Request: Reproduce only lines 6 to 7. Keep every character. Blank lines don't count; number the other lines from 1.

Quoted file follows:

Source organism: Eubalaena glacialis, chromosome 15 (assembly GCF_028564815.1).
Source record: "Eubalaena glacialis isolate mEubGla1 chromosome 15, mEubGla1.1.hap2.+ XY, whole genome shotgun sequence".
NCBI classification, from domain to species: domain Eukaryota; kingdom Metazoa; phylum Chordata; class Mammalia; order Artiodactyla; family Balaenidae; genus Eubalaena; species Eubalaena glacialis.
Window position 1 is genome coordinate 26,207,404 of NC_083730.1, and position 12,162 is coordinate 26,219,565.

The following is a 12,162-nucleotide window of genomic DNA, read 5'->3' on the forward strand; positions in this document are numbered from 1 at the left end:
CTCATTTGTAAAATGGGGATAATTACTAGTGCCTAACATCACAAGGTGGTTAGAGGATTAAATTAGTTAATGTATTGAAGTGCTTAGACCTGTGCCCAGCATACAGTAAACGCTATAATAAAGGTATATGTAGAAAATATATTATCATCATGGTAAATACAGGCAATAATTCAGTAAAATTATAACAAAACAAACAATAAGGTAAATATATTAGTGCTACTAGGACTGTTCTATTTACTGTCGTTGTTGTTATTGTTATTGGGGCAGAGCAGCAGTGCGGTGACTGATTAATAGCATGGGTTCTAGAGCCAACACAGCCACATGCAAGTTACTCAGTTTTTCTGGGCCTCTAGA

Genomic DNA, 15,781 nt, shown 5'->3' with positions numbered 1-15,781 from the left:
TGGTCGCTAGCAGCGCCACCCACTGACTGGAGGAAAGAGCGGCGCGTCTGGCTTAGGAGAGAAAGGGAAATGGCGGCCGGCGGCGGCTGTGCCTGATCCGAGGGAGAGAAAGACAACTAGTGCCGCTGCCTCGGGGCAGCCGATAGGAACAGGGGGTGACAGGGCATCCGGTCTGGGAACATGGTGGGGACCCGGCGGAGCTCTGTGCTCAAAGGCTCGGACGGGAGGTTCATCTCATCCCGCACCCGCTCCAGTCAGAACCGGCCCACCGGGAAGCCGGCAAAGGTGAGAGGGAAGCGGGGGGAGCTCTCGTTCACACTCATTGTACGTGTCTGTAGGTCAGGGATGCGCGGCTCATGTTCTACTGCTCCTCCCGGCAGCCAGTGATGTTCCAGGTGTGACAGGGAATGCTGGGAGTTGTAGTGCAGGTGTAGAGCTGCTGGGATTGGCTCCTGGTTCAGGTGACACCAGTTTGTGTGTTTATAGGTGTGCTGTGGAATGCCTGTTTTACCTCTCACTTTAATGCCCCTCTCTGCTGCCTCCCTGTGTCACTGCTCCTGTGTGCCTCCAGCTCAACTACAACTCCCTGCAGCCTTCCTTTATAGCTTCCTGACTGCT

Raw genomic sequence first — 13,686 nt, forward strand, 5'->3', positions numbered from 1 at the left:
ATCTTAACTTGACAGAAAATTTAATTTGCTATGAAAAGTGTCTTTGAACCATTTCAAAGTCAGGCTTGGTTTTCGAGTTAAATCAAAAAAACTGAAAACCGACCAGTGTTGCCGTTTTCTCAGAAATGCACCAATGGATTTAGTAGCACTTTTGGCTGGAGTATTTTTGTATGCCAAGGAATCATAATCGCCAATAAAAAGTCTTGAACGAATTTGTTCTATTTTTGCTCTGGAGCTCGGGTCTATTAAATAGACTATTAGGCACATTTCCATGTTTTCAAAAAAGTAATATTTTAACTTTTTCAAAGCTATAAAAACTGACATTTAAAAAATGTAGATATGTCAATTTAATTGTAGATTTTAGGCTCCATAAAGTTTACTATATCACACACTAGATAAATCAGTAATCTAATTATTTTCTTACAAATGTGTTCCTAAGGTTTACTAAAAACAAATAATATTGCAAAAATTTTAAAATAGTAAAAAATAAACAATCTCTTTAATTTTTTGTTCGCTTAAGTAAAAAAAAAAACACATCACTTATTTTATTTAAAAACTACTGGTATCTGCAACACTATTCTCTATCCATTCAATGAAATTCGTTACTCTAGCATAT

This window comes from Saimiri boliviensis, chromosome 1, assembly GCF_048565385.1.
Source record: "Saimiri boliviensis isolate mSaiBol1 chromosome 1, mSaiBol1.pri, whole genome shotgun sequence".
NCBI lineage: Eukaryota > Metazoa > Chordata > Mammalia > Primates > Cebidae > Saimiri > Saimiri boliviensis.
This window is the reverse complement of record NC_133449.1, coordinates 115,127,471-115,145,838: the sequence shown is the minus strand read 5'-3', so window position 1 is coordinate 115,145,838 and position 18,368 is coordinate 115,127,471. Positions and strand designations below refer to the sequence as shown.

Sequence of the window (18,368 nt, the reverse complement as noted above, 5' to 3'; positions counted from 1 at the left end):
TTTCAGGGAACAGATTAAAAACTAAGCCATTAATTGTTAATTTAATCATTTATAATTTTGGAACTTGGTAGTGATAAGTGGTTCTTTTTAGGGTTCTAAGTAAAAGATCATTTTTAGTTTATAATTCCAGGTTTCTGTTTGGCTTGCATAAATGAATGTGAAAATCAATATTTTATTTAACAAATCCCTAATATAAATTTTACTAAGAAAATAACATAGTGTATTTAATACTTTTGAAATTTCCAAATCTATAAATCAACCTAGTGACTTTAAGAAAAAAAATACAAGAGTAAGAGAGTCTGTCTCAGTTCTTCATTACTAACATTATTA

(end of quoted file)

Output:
CTCATTTGTAAAATGGGGATAATTACTAGTGCCTAACATCACAAGGTGGTTAGAGGATTAAATTAGTTAATGTATTGAAGTGCTTAGACCTGTGCCCAGCATACAGTAAACGCTATAATAAAGGTATATGTAGAAAATATATTATCATCATGGTAAATACAGGCAATAATTCAGTAAAATTATAACAAAACAAACAATAAGGTAAATATATTAGTGCTACTAGGACTGTTCTATTTACTGTCGTTGTTGTTATTGTTATTGGGGCAGAGCAGCAGTGCGGTGACTGATTAATAGCATGGGTTCTAGAGCCAACACAGCCACATGCAAGTTACTCAGTTTTTCTGGGCCTCTAGA

Genomic DNA, 15,781 nt, shown 5'->3' with positions numbered 1-15,781 from the left: